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I was wondering if there exists a proof showing that there exists no Pythagorean Triple such that when its bases are swapped with the exponents the left and right hand side of the Pythagorean Triple are still equal to one another.

In other words, is there a proof showing $$2^x + 2^y = 2^z$$ for a Pythagorean Triple $$x^2 + y^2 = z^ 2?$$ I have searched everywhere for such a proof but I can't seem to find one and I didn't want to start writing my own proof in case there already exists one.

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Hint: The only way to satisfy $2^x+2^y=2^z$ with positive integers is for $x=y$.

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  • $\begingroup$ 2^2 + 2^2 = 8 = 2^3 $\endgroup$ – user25406 Apr 12 '15 at 14:30
  • $\begingroup$ But $2^2 + 2^2 \neq 3^2$, so $(2, 2, 3)$ is not a Pythagorean triple, hence there does not exist.... $\endgroup$ – Jordan Glen Apr 12 '15 at 14:32
  • $\begingroup$ If so, I was wondering if there exists such a formula that would give us the error that occurs for any Pythagorean Triple with such a property. More clearly, does there exist a formula that would give us the error for $$2^x + 2^y= 2^z$$ . $\endgroup$ – Reinhild Van Rosenú Apr 12 '15 at 14:41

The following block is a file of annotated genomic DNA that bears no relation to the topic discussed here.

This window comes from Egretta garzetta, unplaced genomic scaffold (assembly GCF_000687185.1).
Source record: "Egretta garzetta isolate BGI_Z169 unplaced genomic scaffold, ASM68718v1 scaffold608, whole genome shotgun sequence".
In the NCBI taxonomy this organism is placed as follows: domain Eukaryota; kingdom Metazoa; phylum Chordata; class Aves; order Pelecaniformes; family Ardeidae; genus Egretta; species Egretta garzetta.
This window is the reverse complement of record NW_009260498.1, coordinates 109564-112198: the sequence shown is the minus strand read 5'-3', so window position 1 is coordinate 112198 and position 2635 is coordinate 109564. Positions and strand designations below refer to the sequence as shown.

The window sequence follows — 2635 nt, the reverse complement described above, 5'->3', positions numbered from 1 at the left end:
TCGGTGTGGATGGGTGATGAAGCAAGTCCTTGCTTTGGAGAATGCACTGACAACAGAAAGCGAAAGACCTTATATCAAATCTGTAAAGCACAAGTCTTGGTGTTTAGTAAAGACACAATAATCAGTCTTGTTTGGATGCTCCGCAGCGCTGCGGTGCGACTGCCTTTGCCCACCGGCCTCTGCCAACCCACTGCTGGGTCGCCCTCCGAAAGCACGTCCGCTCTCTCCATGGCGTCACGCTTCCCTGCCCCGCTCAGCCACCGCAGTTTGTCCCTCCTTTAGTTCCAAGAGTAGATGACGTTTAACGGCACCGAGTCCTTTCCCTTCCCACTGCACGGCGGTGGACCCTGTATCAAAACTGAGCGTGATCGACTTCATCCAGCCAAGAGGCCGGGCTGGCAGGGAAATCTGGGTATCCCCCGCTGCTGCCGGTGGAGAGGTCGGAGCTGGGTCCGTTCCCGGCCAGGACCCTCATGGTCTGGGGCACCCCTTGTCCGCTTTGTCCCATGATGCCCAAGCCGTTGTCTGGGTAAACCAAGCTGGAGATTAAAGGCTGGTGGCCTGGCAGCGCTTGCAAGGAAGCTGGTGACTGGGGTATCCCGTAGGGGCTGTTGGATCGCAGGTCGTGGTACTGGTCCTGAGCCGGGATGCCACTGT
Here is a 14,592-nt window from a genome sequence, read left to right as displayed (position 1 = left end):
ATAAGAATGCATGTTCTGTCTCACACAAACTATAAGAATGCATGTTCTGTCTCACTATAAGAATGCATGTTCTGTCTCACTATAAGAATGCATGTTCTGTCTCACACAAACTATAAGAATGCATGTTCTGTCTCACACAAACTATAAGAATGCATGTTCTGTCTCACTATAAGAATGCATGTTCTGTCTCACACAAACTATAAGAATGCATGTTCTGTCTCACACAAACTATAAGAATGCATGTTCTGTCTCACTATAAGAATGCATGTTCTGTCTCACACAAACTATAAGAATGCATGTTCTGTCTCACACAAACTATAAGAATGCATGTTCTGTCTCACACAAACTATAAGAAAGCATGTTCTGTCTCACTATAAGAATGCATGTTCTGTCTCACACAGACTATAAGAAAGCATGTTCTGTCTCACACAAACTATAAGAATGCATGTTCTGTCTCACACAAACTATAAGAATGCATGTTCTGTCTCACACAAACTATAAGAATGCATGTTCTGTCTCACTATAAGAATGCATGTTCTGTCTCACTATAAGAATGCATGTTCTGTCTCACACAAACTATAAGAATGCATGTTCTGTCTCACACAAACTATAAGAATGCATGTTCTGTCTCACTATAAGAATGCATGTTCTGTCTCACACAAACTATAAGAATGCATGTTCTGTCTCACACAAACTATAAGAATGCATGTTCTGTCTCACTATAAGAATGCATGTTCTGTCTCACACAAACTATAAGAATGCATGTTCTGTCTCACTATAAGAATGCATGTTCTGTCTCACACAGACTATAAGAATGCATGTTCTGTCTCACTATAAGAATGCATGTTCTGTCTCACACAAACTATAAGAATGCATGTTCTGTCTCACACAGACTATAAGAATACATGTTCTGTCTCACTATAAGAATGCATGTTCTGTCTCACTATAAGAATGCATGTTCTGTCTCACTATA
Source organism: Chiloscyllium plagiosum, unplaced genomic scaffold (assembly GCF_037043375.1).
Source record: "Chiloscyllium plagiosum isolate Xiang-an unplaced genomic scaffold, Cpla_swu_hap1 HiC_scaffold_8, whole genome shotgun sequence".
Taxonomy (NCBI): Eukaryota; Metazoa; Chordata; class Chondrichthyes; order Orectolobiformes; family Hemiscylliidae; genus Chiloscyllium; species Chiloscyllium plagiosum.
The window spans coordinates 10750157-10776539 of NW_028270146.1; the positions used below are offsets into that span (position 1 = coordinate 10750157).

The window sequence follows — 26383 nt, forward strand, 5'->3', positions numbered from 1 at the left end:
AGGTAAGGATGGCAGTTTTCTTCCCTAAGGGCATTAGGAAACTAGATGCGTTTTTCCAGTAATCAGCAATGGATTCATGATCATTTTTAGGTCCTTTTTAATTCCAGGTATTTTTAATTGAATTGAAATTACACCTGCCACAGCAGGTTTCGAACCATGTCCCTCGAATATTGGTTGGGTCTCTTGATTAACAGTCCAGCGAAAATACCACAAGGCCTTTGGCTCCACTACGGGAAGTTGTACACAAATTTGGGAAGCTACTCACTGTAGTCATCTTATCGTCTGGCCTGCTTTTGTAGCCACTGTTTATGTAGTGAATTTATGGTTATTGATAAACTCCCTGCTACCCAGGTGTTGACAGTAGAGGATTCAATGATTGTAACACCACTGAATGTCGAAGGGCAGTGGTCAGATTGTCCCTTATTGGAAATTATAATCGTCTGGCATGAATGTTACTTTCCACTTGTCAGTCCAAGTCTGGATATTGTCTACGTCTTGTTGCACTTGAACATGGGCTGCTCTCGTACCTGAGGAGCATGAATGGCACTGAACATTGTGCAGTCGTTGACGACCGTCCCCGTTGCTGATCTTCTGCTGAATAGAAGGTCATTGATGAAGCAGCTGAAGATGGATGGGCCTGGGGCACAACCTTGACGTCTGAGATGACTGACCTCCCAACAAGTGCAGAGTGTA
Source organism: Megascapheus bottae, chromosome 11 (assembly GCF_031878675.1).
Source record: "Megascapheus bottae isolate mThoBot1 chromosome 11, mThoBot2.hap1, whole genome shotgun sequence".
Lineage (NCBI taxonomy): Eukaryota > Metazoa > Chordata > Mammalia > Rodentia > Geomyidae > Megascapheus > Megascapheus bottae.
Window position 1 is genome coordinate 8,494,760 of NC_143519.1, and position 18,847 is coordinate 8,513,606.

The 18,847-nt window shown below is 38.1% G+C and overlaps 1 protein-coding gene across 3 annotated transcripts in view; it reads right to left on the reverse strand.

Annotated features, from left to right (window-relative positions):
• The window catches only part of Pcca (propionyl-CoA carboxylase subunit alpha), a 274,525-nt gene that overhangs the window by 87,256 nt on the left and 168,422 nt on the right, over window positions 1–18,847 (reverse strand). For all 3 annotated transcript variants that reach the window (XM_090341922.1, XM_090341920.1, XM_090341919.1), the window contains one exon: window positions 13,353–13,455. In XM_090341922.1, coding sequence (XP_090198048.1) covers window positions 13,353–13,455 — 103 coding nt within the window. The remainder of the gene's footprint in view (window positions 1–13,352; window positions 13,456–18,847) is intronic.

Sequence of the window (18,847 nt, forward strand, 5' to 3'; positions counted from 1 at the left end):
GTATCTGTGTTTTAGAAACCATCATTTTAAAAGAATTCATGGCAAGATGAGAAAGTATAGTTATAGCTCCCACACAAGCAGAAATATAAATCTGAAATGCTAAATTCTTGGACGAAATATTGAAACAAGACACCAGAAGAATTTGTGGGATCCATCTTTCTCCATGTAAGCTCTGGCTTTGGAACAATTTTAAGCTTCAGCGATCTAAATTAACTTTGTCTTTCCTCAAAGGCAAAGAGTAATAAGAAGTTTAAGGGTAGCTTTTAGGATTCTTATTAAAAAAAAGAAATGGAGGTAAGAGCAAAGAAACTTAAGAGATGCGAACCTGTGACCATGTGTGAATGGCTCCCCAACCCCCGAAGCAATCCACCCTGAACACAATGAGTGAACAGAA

• $\begingroup$ How do you want to measure the error? $\endgroup$ – paw88789 Apr 12 '15 at 14:50
  • $\begingroup$ I want to measure the error as in the error that prevents the Pythagorean Triple from still being equal when its exponents and bases are swapped. I'm certain, logically, the formula is $$2^z - (2^x + 2^y)$$ . However, I was wondering if the errors with each succeeding Pythagorean Triple follows a particular sequence. $\endgroup$ – Reinhild Van Rosenú Apr 12 '15 at 14:52

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